Awards:

ALA Notable Children’s Books: 2004, Mark Twain Award (Missouri),
YALSA Popular Paperbacks for Young Adults: Change Your World or Live to Regret It (2010)

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The House of the Scorpion – Nancy Farmer


Author: Farmer, Nancy
Title: The House of the Scorpion
Publisher: New York : Atheneum Books for Young Readers, 2002.
380 p.- ISBN 0689852223- Lexile: 660
website: http://www.nancyfarmerwebsite.com/index.html

Set in Opium, this is the story of a powerful drug lord’s clone. Opium is named for their primary crop, it is just north of Azatlán or former Mexico. Kept in seclusion for the first six years of his life, the only human Matt knows is Celia his cook. Celia cares for Matt at night after her day shift at the Big House. When the children from the Big House find him, Matt eventually comes to live with them even though he is not considered their equal. As the eighth clone of Matteo Alacrán, El Patrón, the one hundred forty- year -old drug lord of Opium, Matt is unique because his brain was not destroyed at birth like all of the other clones in their society. All of the Alacrán family lives at the Big House and treats Matt like an animal because he is a clone.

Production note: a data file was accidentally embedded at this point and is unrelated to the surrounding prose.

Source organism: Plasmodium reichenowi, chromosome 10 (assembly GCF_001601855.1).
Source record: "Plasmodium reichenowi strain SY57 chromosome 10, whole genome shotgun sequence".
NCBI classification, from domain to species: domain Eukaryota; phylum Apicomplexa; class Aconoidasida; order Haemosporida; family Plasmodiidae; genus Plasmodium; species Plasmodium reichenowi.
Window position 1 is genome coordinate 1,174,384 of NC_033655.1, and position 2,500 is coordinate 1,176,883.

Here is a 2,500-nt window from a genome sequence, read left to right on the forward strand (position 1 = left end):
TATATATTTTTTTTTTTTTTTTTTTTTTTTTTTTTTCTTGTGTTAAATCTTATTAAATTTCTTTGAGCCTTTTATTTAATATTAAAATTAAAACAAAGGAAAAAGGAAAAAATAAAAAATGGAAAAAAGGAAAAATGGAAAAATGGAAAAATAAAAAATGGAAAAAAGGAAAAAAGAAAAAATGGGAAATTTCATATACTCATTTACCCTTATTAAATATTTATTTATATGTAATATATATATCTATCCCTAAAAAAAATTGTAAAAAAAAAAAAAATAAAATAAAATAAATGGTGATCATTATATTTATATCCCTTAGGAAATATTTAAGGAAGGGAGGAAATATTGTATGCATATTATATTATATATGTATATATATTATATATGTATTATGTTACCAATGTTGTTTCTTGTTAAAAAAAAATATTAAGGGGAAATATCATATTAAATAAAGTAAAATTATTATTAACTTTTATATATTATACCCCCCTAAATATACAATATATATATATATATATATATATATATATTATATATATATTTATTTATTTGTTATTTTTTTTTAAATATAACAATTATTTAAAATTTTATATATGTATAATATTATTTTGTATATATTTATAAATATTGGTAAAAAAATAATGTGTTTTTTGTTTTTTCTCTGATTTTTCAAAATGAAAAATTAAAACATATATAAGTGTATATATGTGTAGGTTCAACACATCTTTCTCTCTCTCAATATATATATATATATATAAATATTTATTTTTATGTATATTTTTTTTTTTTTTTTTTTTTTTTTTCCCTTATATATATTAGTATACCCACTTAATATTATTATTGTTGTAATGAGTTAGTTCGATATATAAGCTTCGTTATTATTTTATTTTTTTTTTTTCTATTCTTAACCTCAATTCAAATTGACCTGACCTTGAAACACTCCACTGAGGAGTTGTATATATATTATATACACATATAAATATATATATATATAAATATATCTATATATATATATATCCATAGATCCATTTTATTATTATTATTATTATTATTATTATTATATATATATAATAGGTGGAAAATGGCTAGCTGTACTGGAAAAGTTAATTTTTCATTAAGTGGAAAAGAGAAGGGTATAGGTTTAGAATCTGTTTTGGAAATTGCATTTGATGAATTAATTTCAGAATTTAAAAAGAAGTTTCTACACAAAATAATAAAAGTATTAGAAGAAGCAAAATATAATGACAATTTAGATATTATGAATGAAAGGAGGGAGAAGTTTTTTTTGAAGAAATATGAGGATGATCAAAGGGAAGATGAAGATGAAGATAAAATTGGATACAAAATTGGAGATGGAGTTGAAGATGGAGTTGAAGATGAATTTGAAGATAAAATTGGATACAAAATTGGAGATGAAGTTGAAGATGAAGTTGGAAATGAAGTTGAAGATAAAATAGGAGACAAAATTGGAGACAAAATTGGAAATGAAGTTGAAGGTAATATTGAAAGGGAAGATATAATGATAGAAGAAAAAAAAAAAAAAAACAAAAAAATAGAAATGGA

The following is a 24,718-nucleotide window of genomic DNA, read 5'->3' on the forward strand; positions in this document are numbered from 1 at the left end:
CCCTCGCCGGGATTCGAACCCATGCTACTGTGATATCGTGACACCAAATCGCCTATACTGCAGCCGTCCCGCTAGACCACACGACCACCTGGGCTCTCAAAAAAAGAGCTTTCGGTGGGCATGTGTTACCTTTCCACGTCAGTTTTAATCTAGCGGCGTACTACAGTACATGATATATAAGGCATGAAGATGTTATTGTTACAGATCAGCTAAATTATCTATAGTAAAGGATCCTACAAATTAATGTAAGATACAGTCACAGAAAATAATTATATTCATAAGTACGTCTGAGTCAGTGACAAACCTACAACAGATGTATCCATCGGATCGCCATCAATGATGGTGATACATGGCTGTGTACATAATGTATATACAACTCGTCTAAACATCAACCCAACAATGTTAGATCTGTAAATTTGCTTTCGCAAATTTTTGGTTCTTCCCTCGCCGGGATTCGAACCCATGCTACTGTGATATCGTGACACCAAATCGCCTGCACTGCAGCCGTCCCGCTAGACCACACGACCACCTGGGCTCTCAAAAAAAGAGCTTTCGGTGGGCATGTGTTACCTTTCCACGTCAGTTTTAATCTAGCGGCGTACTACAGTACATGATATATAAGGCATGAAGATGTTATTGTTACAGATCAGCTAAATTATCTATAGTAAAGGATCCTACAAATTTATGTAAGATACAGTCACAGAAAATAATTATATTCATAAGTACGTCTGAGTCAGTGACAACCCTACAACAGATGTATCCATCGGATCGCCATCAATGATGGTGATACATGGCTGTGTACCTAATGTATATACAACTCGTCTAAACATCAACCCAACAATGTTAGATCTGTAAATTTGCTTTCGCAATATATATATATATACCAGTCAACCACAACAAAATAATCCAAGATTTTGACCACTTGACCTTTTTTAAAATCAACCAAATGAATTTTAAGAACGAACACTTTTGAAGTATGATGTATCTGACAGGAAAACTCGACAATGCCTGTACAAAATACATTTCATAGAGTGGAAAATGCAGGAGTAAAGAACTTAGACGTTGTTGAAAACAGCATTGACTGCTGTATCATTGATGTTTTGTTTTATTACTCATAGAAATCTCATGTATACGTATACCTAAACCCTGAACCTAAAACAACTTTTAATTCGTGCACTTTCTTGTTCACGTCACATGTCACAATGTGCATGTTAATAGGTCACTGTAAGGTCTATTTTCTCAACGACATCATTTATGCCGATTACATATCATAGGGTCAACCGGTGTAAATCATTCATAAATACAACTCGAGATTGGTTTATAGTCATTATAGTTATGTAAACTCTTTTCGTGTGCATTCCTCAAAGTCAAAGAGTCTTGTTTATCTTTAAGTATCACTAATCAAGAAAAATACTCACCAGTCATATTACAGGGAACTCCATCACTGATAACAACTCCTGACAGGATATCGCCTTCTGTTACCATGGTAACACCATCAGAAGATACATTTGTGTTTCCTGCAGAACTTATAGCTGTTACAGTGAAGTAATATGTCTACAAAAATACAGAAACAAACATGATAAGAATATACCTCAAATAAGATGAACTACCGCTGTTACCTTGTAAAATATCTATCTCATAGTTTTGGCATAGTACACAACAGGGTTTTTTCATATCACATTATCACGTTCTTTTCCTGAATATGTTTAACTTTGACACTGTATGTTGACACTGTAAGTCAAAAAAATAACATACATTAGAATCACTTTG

Awards:

ALA Notable Children’s Books: 2003, Booklist Editors’ Choice – Books for Youth – Older Readers Category: 2002, Grand Canyon Reader Award (Arizona): Teen Book, National Book Award for Young People’s Literature,
Printz Honor:2003 , YALSA Best Books for Young Adults: 2003